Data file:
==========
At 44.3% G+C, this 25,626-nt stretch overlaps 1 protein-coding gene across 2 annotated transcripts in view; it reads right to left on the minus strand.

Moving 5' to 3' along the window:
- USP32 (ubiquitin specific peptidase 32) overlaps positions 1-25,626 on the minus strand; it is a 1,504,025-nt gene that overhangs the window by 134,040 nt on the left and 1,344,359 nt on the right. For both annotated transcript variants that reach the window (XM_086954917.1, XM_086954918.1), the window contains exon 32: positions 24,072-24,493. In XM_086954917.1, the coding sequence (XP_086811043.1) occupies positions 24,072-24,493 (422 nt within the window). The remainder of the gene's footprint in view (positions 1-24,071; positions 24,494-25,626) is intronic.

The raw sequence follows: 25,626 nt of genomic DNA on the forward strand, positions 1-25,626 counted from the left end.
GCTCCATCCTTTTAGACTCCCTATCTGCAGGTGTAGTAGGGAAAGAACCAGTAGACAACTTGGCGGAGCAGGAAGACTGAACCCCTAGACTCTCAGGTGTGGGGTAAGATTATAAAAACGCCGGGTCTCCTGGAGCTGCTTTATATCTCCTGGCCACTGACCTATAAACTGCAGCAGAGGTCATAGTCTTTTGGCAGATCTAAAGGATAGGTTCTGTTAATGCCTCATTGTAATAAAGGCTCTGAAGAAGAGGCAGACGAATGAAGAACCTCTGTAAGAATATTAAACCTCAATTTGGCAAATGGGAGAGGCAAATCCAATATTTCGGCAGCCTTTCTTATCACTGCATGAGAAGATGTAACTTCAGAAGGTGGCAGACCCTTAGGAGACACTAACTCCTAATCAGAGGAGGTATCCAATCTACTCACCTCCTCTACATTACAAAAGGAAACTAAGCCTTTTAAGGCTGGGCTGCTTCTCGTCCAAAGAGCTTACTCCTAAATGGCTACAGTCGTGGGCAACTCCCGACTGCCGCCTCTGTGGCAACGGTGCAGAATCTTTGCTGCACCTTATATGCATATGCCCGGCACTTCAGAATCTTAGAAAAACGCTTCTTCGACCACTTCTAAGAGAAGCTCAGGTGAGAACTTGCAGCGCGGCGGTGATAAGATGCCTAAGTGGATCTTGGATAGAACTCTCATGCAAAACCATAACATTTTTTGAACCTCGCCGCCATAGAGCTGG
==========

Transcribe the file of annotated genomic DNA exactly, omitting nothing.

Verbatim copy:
At 44.3% G+C, this 25,626-nt stretch overlaps 1 protein-coding gene across 2 annotated transcripts in view; it reads right to left on the minus strand.

Moving 5' to 3' along the window:
- USP32 (ubiquitin specific peptidase 32) overlaps positions 1-25,626 on the minus strand; it is a 1,504,025-nt gene that overhangs the window by 134,040 nt on the left and 1,344,359 nt on the right. For both annotated transcript variants that reach the window (XM_086954917.1, XM_086954918.1), the window contains exon 32: positions 24,072-24,493. In XM_086954917.1, the coding sequence (XP_086811043.1) occupies positions 24,072-24,493 (422 nt within the window). The remainder of the gene's footprint in view (positions 1-24,071; positions 24,494-25,626) is intronic.

The raw sequence follows: 25,626 nt of genomic DNA on the forward strand, positions 1-25,626 counted from the left end.
GCTCCATCCTTTTAGACTCCCTATCTGCAGGTGTAGTAGGGAAAGAACCAGTAGACAACTTGGCGGAGCAGGAAGACTGAACCCCTAGACTCTCAGGTGTGGGGTAAGATTATAAAAACGCCGGGTCTCCTGGAGCTGCTTTATATCTCCTGGCCACTGACCTATAAACTGCAGCAGAGGTCATAGTCTTTTGGCAGATCTAAAGGATAGGTTCTGTTAATGCCTCATTGTAATAAAGGCTCTGAAGAAGAGGCAGACGAATGAAGAACCTCTGTAAGAATATTAAACCTCAATTTGGCAAATGGGAGAGGCAAATCCAATATTTCGGCAGCCTTTCTTATCACTGCATGAGAAGATGTAACTTCAGAAGGTGGCAGACCCTTAGGAGACACTAACTCCTAATCAGAGGAGGTATCCAATCTACTCACCTCCTCTACATTACAAAAGGAAACTAAGCCTTTTAAGGCTGGGCTGCTTCTCGTCCAAAGAGCTTACTCCTAAATGGCTACAGTCGTGGGCAACTCCCGACTGCCGCCTCTGTGGCAACGGTGCAGAATCTTTGCTGCACCTTATATGCATATGCCCGGCACTTCAGAATCTTAGAAAAACGCTTCTTCGACCACTTCTAAGAGAAGCTCAGGTGAGAACTTGCAGCGCGGCGGTGATAAGATGCCTAAGTGGATCTTGGATAGAACTCTCATGCAAAACCATAACATTTTTTGAACCTCGCCGCCATAGAGCTGG